January 16, 1864
--- Major General John Foster, in command of the Union Army of the Ohio stationed in Knoxville, Tennessee, has forwarded much of his force toward Dandridge, Tennessee, which is about midway between the Federals and Longstreet. Dandridge is at the junction of seven roads, and a key point for either army making a move towards the other. Gen. John Parke, commanding the advance force, nears Dandridge, and sends Gen. Sturgis and his cavalry forward to take the town. Sturgis approaches over several routes. One of his divisions runs into Longstreet’s cavalry, and the rest of the blue riders encounter a brigade of Rebel infantry. Sheridan’s division advances close to Dandridge, ready to support Sturgis.
---A Democrat-leaning newspaper in Seneca County, New York, publishes an editorial attacking Republicans for caring more about the slaves than they do about the Union:
Saving the Union.
That the people ardently desire a restoration of the Union is an undeniable fact. That its preservation is an object dear to the public heart all will readily admit. The love of the Union is an instinct with the American people, and this popular instinct has been the great power which the present administration has wielded to carry out its principles of negro equality. Assuming that the partisans in power were trying to restore the Union, it followed as a logical consequence that they had the right to remove whatever obstacles there were in the way of its restoration. This has afforded them them the excuse, to the popular mind, for all their assaults upon the Constitution and all their outrages against personal liberty. Persons often wonder why the people acquiesce in and seem to support all the unconstitutional acts of Lincoln’s administration. The easy answer to all this is, “the Union! the Union!” That is associated in the popular mind, as such an unmixed good, that anything and everything seems of less value.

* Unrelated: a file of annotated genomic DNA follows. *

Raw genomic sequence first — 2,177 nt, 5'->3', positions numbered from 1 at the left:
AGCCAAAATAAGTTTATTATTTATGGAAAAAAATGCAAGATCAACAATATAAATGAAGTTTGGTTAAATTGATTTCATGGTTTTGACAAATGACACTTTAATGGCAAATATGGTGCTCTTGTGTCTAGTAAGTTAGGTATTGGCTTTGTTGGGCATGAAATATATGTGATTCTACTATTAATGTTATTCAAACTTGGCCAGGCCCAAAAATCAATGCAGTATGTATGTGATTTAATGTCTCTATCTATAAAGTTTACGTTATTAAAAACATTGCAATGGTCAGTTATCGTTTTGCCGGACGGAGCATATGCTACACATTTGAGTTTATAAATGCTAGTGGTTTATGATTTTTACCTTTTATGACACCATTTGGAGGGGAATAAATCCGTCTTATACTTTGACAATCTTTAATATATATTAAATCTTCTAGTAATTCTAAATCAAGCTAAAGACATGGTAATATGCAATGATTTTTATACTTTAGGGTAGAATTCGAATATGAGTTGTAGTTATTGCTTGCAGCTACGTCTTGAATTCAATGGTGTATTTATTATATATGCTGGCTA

But who sincerely believes that Mr Lincoln or his party has ever made the first effort to save the Union? Since the 4th day of March, 1861, all that has been done has tended to destroy it, and to make its destruction more certain and more sure. Is there a Republican in the land who does not know that the Union is to-day farther off than when Mr. Lincoln sent his first fleet to Charleston, and set in motion the awful train of circumstances that have followed? But beyond all this the men in power never wished to save the Union. They never wished to preserve it, and they do not, and are not, trying to restore it, and would not restore it if they could. . . .
---Gen. Longstreet begins a move towards Knoxville again.